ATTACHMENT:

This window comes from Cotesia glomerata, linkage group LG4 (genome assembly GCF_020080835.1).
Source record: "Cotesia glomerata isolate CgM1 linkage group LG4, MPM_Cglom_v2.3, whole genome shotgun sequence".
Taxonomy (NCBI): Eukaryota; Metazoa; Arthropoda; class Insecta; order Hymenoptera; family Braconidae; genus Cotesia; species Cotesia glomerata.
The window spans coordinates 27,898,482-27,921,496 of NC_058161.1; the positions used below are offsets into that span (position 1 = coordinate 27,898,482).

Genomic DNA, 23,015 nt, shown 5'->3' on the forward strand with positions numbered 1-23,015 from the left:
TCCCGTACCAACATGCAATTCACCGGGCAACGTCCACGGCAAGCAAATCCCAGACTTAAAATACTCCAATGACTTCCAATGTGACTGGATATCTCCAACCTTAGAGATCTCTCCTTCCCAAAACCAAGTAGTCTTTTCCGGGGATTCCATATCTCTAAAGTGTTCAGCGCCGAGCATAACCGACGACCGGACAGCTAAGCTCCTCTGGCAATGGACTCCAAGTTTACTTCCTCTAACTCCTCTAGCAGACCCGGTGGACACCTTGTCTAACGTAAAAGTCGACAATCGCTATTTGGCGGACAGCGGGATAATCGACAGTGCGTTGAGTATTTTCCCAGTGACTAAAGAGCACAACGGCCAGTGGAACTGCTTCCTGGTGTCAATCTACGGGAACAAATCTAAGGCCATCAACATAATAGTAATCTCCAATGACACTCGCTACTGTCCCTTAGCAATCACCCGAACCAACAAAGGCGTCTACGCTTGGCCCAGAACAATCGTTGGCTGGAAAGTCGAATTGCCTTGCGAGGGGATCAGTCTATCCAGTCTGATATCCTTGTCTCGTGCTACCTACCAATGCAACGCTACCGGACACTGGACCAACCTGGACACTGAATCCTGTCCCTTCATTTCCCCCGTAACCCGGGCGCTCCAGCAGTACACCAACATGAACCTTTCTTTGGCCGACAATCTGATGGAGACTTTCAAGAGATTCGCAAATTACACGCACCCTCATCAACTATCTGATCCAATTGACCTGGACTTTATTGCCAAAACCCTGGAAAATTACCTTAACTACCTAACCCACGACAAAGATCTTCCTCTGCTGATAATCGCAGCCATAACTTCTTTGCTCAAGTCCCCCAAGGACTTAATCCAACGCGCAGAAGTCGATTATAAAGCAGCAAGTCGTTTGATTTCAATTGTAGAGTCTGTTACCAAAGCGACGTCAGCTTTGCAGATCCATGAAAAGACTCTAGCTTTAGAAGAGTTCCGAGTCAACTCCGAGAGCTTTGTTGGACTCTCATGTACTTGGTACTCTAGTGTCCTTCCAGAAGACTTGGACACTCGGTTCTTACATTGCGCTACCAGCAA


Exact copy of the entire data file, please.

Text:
This window comes from Cotesia glomerata, linkage group LG4 (genome assembly GCF_020080835.1).
Source record: "Cotesia glomerata isolate CgM1 linkage group LG4, MPM_Cglom_v2.3, whole genome shotgun sequence".
Taxonomy (NCBI): Eukaryota; Metazoa; Arthropoda; class Insecta; order Hymenoptera; family Braconidae; genus Cotesia; species Cotesia glomerata.
The window spans coordinates 27,898,482-27,921,496 of NC_058161.1; the positions used below are offsets into that span (position 1 = coordinate 27,898,482).

Genomic DNA, 23,015 nt, shown 5'->3' on the forward strand with positions numbered 1-23,015 from the left:
TCCCGTACCAACATGCAATTCACCGGGCAACGTCCACGGCAAGCAAATCCCAGACTTAAAATACTCCAATGACTTCCAATGTGACTGGATATCTCCAACCTTAGAGATCTCTCCTTCCCAAAACCAAGTAGTCTTTTCCGGGGATTCCATATCTCTAAAGTGTTCAGCGCCGAGCATAACCGACGACCGGACAGCTAAGCTCCTCTGGCAATGGACTCCAAGTTTACTTCCTCTAACTCCTCTAGCAGACCCGGTGGACACCTTGTCTAACGTAAAAGTCGACAATCGCTATTTGGCGGACAGCGGGATAATCGACAGTGCGTTGAGTATTTTCCCAGTGACTAAAGAGCACAACGGCCAGTGGAACTGCTTCCTGGTGTCAATCTACGGGAACAAATCTAAGGCCATCAACATAATAGTAATCTCCAATGACACTCGCTACTGTCCCTTAGCAATCACCCGAACCAACAAAGGCGTCTACGCTTGGCCCAGAACAATCGTTGGCTGGAAAGTCGAATTGCCTTGCGAGGGGATCAGTCTATCCAGTCTGATATCCTTGTCTCGTGCTACCTACCAATGCAACGCTACCGGACACTGGACCAACCTGGACACTGAATCCTGTCCCTTCATTTCCCCCGTAACCCGGGCGCTCCAGCAGTACACCAACATGAACCTTTCTTTGGCCGACAATCTGATGGAGACTTTCAAGAGATTCGCAAATTACACGCACCCTCATCAACTATCTGATCCAATTGACCTGGACTTTATTGCCAAAACCCTGGAAAATTACCTTAACTACCTAACCCACGACAAAGATCTTCCTCTGCTGATAATCGCAGCCATAACTTCTTTGCTCAAGTCCCCCAAGGACTTAATCCAACGCGCAGAAGTCGATTATAAAGCAGCAAGTCGTTTGATTTCAATTGTAGAGTCTGTTACCAAAGCGACGTCAGCTTTGCAGATCCATGAAAAGACTCTAGCTTTAGAAGAGTTCCGAGTCAACTCCGAGAGCTTTGTTGGACTCTCATGTACTTGGTACTCTAGTGTCCTTCCAGAAGACTTGGACACTCGGTTCTTACATTGCGCTACCAGCAA